The average, healthy, well-adjusted adult gets up at seven-thirty in the morning feeling just plain terrible. ~ Jean Kerr
Today I am thankful for something boring. It’s the kind of thing that only old people talk about being thankful for, which makes me think that maybe I AM an old person, even if I do still sometimes feel like a kid masquerading as a grown-up.
It’s not the weather, and it’s not a good, sturdy pair of granny panties, though I’m sure we are all grateful for those things sometimes. But it is somewhat similar.
I’m thankful for my health.
Sigh. How drab. Now I’m going to wax poetic about it. Hold on to your hats, kids.
I have my fair share of problems. More, actually — I was one of very few college students I knew who had to take pills every day, and I don’t just mean The Pill.
I was diagnosed with asthma when I was seven, and I had a bout of Lyme disease when I wasn’t much older than that, which left me with arthritis in my knees and hips. For most of my childhood, I reliably came down with bronchitis on Christmas day. I’m allergic to everything, and my post-nasal drip is more like a waterfall. My thyroid is a lazy bitch, and my ovaries don’t know when they’re supposed to produce progesterone.
This body produced the most beautiful little son in the history of beautiful little sons. It grew him from nothing but sperm and food. Furthermore, it fed him with delicious milk for more than two years. It has carried him and comforted him for his entire life, short though that has been. As far as he is concerned, kisses from this body are the best medicine.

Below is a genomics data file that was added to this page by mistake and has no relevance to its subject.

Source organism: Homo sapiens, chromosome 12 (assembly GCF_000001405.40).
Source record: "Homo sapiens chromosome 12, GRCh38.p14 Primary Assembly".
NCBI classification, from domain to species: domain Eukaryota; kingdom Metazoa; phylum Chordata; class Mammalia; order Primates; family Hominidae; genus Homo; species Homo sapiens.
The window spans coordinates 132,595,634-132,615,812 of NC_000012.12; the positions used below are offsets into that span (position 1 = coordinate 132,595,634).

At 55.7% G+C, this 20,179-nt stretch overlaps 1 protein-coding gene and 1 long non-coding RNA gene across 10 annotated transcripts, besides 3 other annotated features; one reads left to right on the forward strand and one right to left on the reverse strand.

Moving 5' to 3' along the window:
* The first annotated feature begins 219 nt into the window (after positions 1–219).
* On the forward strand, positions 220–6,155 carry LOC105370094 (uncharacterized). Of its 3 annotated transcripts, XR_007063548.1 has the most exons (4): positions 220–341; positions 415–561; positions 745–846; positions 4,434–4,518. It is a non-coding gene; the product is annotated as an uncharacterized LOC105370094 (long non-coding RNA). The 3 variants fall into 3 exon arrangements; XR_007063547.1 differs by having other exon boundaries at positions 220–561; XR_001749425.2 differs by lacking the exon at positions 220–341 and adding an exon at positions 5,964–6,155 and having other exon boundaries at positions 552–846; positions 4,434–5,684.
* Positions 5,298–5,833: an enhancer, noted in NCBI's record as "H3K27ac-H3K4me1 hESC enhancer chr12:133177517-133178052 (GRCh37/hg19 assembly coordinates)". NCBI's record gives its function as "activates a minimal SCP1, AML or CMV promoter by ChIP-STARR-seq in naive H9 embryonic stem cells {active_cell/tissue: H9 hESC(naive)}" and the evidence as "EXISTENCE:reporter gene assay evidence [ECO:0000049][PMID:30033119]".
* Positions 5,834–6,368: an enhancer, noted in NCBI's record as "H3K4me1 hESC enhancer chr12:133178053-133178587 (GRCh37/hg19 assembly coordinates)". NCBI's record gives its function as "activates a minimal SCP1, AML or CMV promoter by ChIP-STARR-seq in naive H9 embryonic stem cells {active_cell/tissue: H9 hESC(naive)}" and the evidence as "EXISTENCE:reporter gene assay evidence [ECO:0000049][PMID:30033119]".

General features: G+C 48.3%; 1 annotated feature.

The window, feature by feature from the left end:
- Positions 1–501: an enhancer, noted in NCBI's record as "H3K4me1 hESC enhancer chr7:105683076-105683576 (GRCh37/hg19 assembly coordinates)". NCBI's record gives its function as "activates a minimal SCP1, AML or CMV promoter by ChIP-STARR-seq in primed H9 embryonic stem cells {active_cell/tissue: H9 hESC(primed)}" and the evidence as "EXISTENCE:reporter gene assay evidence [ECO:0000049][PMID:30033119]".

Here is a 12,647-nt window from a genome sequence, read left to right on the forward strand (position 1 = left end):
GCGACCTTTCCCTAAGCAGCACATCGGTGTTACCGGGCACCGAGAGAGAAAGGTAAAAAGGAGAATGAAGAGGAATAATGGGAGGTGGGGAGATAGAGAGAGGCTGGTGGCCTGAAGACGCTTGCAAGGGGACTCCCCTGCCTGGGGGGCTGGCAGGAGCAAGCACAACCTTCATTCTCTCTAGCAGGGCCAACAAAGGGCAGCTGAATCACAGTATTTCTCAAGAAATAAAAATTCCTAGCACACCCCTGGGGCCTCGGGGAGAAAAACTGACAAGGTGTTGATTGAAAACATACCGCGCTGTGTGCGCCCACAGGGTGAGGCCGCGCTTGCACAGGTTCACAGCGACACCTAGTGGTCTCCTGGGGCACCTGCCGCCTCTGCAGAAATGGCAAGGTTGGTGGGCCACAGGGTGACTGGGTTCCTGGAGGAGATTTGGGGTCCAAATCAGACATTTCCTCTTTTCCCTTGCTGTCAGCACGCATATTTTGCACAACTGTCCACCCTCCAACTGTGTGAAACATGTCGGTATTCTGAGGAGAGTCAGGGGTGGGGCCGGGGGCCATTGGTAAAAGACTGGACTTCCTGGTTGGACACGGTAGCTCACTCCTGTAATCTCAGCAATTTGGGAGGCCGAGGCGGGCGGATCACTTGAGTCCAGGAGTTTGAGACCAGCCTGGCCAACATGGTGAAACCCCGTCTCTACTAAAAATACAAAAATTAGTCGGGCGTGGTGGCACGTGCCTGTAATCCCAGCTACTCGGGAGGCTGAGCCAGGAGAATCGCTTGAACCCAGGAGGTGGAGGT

This body is strong enough to chase a toddler all day, to walk four blocks to the grocery store and back, and to wield a sword (for strictly dramatic purposes, let me assure you). It can bend, it can dance, it can hold my loved ones close.
This body has explored Europe, trudging along hilly cobblestone streets in quest of a view. It has climbed towers (using the stairs, not King Kong style), paddled kayaks, and eaten unknown foods — because you haven’t lived until you’ve pointed to something on a foreign-language menu with no idea what you’re ordering. It has recovered from horrible hangovers, food poisoning (never from the unknown foods, though), and childbirth.
It even pulled a B in my college tumbling class, which isn’t bad for someone who regularly walks into walls.
And you know what else? This body is dead sexy.
None of that would be possible if I had a bad heart, if my arthritis was crippling, or if my asthma wasn’t under control. Maybe at some point this month I’ll also express my gratitude for modern medicine, but right now? I’m so very thankful for being encased in a body that is functional. It has not only made my life easier, but it has enabled adventures and wonderful experiences in ways that we usually don’t think about.
So now I’m going to go feed this body, since as healthy as it is, it gets angry at me when I skip breakfast. Hanger is an ugly thing, even when housed in such a phenomenal body.
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